I started driving tractors before I learned to drive a car. But in either instance, both of my parents were not always so keen on teaching me, nor were they terribly interested in riding along. I could always tell when I was not driving the way that my dad would want me to because his whole body would get physically tense, and he would struggle to speak what he wanted me to do without cringing or shouting as if I was going to wreck the vehicle, tractor or car, in that instant. Teaching his 5 boys to run machinery was probably worse on my dad’s health than all of the rest of the farm-work combined. On many different occasions, I told dad that his presence alone was part of the reason that I was not operating as well as he expected. But I understood also that Dad did not want to get out of the tractor either because he really wasn’t too sure if I was ready to operate the machine at all. Sooner or later, though, just like allowing your child to get in the car by themselves for the first time, so Dad sooner or later had to let us drive the tractor by ourselves. It was in those moments that I learned the most and gained my confidence in operating lots of different machinery and vehicles. I always joked with dad that it was always better for him to just not ride along even long after I had been operating the machine by myself because that same tension would always fill the entire cab when he sat down in the buddy seat or passenger seat. In fact, I often found myself letting him operate whatever it was just so it wouldn’t be so intense and we could actually talk about something other than how I was operating that particular day. I’m sure you all are identifying with these experiences in a multitude of ways, but I want to hone in on one specific piece of wisdom that I think comes into play in our text this morning, which is that it was only when Dad left me to operate on my own, of course, with his training filling my decision-making did I really learn to operate successfully. Dad leaves, and I carry on the work in the spirit of how dad had taught me.
We continue to walk in the way of the resurrected Jesus, joyously proclaiming his victory over the powers of death, empire, evil, and destruction. We wait, as the disciples did, for Pentecost, a fresh out-pouring of God’s Spirit, the advocate sent in lieu of Jesus’s absence. We earnestly await the return of our King and Lord, our savior and redeemer, our hope and life, our example and inspiration. In the meantime, in the here and now, we take on the mantle of the first apostles, the mission of the first followers of Jesus to witness to all that had happened and that continues to happen in our world today as God’s powerful new creation bursts forth in the midst of our world’s suffering and brokenness.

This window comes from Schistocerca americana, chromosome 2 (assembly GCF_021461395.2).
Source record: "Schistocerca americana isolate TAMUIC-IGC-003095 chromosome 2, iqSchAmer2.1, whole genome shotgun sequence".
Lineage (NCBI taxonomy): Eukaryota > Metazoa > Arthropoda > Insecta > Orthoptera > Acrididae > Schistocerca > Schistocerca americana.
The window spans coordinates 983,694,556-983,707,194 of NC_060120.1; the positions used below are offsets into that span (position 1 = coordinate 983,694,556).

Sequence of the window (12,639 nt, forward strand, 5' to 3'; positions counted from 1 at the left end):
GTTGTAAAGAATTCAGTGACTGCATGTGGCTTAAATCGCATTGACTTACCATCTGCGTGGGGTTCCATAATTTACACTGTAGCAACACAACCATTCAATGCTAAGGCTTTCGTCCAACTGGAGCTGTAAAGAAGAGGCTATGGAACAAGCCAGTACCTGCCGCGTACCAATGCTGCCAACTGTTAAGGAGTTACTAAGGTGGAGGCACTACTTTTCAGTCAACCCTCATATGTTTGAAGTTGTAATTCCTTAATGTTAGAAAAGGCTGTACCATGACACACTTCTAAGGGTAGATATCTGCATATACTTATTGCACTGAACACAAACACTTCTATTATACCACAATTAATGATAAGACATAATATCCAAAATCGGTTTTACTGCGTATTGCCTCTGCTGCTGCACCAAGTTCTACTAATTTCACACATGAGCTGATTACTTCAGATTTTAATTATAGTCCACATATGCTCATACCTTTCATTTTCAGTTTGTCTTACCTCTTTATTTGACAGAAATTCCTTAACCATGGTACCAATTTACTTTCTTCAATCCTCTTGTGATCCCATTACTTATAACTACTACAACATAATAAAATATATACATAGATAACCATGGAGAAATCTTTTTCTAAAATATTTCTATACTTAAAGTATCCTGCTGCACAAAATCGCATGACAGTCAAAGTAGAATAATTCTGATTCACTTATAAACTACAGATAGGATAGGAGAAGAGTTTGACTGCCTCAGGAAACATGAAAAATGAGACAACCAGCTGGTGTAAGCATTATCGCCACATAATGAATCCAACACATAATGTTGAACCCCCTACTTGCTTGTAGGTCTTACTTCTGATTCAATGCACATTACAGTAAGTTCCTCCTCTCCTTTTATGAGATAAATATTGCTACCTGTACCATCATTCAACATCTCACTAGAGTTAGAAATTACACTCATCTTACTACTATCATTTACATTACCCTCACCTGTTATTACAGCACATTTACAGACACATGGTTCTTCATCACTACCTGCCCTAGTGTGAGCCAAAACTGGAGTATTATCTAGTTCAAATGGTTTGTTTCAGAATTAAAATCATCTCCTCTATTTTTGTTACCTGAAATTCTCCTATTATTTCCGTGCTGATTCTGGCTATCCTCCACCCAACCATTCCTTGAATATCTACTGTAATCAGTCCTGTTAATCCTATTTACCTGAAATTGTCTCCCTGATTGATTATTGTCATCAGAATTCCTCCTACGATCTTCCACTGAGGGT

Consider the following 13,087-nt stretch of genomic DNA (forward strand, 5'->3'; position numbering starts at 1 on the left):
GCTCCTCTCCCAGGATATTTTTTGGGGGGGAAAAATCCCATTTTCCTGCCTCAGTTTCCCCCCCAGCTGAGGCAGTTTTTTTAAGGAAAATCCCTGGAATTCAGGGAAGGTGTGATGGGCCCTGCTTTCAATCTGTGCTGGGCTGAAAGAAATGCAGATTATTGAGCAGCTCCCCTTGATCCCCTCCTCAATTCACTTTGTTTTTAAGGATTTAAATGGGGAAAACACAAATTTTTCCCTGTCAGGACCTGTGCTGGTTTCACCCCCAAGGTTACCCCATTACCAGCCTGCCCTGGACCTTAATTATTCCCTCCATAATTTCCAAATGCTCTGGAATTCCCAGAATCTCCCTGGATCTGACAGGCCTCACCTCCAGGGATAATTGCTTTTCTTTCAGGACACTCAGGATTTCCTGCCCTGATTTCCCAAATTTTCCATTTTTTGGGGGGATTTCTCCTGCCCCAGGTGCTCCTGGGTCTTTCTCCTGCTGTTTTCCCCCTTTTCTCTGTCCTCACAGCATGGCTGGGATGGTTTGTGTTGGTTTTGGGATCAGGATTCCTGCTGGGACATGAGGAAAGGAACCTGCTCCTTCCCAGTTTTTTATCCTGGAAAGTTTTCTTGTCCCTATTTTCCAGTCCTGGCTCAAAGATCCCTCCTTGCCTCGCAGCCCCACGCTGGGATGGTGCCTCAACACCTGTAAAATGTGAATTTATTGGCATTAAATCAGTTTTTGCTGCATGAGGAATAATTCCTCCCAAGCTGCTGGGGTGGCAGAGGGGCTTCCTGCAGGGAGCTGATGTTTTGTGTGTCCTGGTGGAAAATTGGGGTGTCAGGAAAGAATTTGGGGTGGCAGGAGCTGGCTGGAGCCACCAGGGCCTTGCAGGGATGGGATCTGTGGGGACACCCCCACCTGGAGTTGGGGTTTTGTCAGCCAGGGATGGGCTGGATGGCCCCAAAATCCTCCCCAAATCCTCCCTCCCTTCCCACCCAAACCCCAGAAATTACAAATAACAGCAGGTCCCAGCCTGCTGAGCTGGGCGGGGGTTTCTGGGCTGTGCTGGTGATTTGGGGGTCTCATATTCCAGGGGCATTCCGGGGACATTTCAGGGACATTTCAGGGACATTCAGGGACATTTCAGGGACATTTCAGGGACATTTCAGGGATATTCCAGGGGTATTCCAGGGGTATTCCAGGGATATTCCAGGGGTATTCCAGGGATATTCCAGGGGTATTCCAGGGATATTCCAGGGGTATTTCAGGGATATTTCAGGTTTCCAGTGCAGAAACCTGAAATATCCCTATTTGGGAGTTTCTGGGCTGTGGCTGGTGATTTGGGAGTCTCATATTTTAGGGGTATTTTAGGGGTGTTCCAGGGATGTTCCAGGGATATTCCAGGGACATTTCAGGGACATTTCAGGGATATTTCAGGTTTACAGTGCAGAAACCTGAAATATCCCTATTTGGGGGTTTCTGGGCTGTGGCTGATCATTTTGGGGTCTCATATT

Our scripture text from the book of Acts continues the story that we have been studying since Easter. Jesus is risen. Vindicated by God almighty and shown to be the true Messiah, the promised savior and leader of Israel, Jesus has done for Israel what Israel could not for itself, what we could not do for ourselves. We listened to the stories of Jesus’s appearances to the disciples in Emmaus and Jerusalem and Galilee. Jesus is alive, his scars and physical presence are proof of what resurrected life in God’s new creation will be like, wholly different from us yet still somehow similar. The resurrected Jesus seems able to walk through walls. The resurrected Jesus eats food like we do. The resurrected Jesus walks and speaks and appears just like any other person, but something has changed. The holes in his hands, feet, and side are still observable, so pieces of his life before resurrection carry on. Still, the disciples struggle throughout these post-resurrection stories to understand what has happened and what it means. Even in today’s passage, the disciples still have not understood.
The book of Acts is the sequel to the gospel of Luke. In fact, the story that we are exploring this morning is also mentioned at the end of Luke’s gospel. In the first three verses of chapter 1, Luke summarizes his entire first letter, mentioning Jesus’s ministry, his suffering on the cross, his resurrection, and his ascension or when Jesus is taken up into heaven. Luke’s audience, Theophilus, may or may not be a real person or friend of Luke. His name means “lover of God” or “beloved of God,” so it also might be Luke’s special way of addressing the Christian community as God’s beloved children. When we had explored the last chapter of Luke several weeks ago, it seemed like all of Jesus’s resurrection appearances took place on the same day, but it must have been longer. Just like Jesus’s temptation in the wilderness and Moses’s experience on Mount Sinai, the resurrected Jesus spends 40 days with the disciples before he is lifted up into heaven. Mentioned 32 times in Luke’s gospel and now early in Luke’s second letter, the Kingdom of God is vitally important to understanding the message of Jesus. All that Jesus had shown throughout his ministry had come true, in that God’s power was working in and through him to bring healing and hope to all people, not just Israel, but starting with Israel.